By Hall of Fame Speaker Connie Podesta
“Me? Manipulative?! No way.” Before you assume this article is NOT about you, keep reading.
We enter many of our conversations with desired outcomes. We want to get the project approved. Or land the big client. Or convince the rest of the family to choose the movie we want to see. Whatever it is, we infuse emotions as a tool to “manage” the course of our conversations. Many times, passion and enthusiasm can pave the road to positive results.
But what happens if those conversation-managing emotions take a darker turn? I’m talking about manipulating others to do what we want by using anger (hostility, irritation and resentment) or hurt (sadness, disappointment and tears).
Have you ever allowed a passionate discussion to bleed over into an angry outburst with yelling? Chances are, the other party experienced some fear during the hostile exchange and caved to your “loud recommendations.” Or perhaps you got so upset that you cried, causing the tear-averse person to feel guilty for prompting those waterworks and giving in to resolve the uncomfortable situation.
Yep. That’s manipulation.
Chances are – no matter how awesome a person you are – you’ve done it. We’ve all done it. It’s human nature. In fact, we all learned this strategy as babies. If we wanted or needed something from our parents, we would cry or scream. They’d show up to meet the need. The crying and screaming would stop. Everyone was happy. Great system!
Unfortunately, some people hang on to that strategy as adults. If they don’t develop healthier patterns for communication and negotiation, they continue to rely on hurt and anger as a way to get the results they want. And when that manipulative behavior seeps into their careers and long-term relationships? It’s annoying. Ineffective. Flat-out damaging.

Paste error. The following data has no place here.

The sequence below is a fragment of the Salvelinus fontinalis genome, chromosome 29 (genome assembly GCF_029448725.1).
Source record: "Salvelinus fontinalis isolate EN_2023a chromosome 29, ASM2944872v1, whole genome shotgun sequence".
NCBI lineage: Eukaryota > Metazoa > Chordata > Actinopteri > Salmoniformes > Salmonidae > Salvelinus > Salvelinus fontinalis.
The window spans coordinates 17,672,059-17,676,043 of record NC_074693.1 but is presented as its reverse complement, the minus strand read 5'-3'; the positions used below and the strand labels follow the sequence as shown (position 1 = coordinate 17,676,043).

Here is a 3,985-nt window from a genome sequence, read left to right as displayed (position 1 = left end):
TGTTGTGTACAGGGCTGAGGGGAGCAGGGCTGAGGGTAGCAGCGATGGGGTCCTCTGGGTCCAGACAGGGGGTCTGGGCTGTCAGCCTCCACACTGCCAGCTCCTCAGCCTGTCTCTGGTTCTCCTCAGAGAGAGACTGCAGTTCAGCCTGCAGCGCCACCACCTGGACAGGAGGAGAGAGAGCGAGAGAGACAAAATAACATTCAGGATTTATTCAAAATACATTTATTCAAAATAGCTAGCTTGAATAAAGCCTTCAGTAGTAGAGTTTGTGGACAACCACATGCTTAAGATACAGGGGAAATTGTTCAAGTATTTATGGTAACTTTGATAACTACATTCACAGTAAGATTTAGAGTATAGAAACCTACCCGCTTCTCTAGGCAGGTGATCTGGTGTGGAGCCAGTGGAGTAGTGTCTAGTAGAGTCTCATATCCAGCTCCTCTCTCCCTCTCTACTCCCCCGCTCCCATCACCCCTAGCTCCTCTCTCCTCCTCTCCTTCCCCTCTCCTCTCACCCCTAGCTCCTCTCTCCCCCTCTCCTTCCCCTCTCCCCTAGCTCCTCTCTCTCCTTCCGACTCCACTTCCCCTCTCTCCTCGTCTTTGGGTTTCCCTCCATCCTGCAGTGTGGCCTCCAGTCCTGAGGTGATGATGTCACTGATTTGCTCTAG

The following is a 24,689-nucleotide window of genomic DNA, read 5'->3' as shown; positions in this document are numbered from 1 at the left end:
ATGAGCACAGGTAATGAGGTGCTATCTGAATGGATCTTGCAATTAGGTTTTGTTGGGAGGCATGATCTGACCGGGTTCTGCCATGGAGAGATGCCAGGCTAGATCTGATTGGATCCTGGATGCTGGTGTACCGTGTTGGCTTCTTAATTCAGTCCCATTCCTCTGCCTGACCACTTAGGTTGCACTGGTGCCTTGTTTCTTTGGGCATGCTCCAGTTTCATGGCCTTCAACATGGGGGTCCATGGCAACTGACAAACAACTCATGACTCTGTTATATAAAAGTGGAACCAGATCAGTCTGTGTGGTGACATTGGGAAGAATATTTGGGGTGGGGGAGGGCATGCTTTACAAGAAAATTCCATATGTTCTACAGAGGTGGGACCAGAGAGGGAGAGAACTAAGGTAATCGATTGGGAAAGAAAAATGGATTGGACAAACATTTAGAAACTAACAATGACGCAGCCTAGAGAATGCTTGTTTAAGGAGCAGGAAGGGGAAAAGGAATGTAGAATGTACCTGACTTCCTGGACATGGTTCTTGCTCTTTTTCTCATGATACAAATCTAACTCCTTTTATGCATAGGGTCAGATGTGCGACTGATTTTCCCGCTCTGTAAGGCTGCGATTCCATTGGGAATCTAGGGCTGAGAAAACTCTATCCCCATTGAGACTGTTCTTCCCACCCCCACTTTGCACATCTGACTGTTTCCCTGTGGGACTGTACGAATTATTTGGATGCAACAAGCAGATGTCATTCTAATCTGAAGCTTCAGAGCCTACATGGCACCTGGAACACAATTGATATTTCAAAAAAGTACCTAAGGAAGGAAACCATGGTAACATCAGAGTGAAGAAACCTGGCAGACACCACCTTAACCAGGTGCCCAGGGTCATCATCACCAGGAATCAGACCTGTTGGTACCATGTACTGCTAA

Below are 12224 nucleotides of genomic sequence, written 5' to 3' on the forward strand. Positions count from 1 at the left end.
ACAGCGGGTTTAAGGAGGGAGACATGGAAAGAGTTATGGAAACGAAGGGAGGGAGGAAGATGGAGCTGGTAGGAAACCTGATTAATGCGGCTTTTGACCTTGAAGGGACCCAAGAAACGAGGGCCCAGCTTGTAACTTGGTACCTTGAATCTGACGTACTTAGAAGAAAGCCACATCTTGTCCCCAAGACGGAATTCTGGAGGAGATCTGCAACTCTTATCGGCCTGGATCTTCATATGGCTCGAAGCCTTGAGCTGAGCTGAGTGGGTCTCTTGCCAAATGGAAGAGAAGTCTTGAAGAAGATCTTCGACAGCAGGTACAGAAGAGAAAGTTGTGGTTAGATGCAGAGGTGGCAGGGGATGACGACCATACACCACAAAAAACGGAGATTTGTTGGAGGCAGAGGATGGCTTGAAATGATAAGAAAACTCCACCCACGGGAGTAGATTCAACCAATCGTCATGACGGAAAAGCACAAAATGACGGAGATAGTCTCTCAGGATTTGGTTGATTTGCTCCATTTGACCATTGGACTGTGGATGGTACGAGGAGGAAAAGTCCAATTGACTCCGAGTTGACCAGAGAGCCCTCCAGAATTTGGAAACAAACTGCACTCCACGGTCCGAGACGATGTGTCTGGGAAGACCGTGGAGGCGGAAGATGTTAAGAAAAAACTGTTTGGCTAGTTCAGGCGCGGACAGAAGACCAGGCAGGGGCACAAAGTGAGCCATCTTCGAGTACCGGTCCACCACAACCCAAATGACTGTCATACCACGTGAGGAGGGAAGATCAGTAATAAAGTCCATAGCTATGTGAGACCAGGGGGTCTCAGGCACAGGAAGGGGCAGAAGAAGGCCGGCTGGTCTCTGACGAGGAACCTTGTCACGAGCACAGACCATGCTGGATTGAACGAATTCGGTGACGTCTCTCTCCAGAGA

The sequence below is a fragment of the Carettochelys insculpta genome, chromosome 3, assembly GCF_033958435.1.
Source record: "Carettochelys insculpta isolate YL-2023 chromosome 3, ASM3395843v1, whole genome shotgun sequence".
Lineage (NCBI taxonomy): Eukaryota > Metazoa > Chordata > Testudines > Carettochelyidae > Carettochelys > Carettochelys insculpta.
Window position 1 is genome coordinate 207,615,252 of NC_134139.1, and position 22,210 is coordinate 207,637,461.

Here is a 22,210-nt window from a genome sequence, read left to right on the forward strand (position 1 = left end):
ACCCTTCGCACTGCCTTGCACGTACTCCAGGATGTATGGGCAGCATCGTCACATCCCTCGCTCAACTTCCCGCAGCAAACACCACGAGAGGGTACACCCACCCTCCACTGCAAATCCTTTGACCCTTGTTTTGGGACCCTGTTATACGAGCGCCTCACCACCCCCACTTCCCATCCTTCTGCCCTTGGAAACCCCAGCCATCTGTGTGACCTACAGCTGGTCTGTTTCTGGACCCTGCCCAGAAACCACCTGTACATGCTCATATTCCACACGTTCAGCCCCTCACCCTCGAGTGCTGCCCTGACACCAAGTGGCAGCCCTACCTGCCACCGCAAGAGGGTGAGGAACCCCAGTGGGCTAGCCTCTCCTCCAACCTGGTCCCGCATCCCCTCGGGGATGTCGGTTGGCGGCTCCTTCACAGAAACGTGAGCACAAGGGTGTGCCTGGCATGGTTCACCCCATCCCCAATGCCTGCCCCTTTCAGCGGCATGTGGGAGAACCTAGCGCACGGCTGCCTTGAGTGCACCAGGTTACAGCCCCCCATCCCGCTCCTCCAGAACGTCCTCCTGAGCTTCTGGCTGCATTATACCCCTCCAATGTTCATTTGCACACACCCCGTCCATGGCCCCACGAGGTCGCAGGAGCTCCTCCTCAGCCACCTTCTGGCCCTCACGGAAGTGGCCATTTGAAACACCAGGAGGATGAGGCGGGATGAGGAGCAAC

Be honest. If you have even the slightest tendency to pepper your conversations with anger or hurt, it’s time to quit. Even if it’s unintentional, allowing those two emotions to hijack your messages will seriously undermine your relationships and damage your potential for success.
To get back to healthy interactions, take an assertive stance with the people in your lives. Rethink how you react, speak to, and connect with those around you. Respectful honesty is the best approach. It’s about saying what you mean and meaning what you say.
If you are a parent, you also have the power to make sure your children grow up to become effective communicators. Don’t give in at the first sign of a tantrum or a tear. By refusing to be manipulated by their emotions, you can teach them to approach their relationships in a more mature way.
At any age, filtering the manipulative emotions out of your communication can be difficult. It’s a learned behavior with plenty of reinforcement. I’ll be first in line to tell you that making a change requires practice. Self-awareness. Control. But it’s well worth the effort—and it makes a world of difference!
Watch this to learn more:
You might also want to check out my series The Top 10 Things You Need to Quit to Be a Better Communicator on YouTube.
Could your team members benefit from strong, timely communication skills with a serious psychology spin? Want to help them listen more effectively and develop stronger connections with clients, colleagues and customers? Give me a call! I’ve got just the right keynote topic for your next event.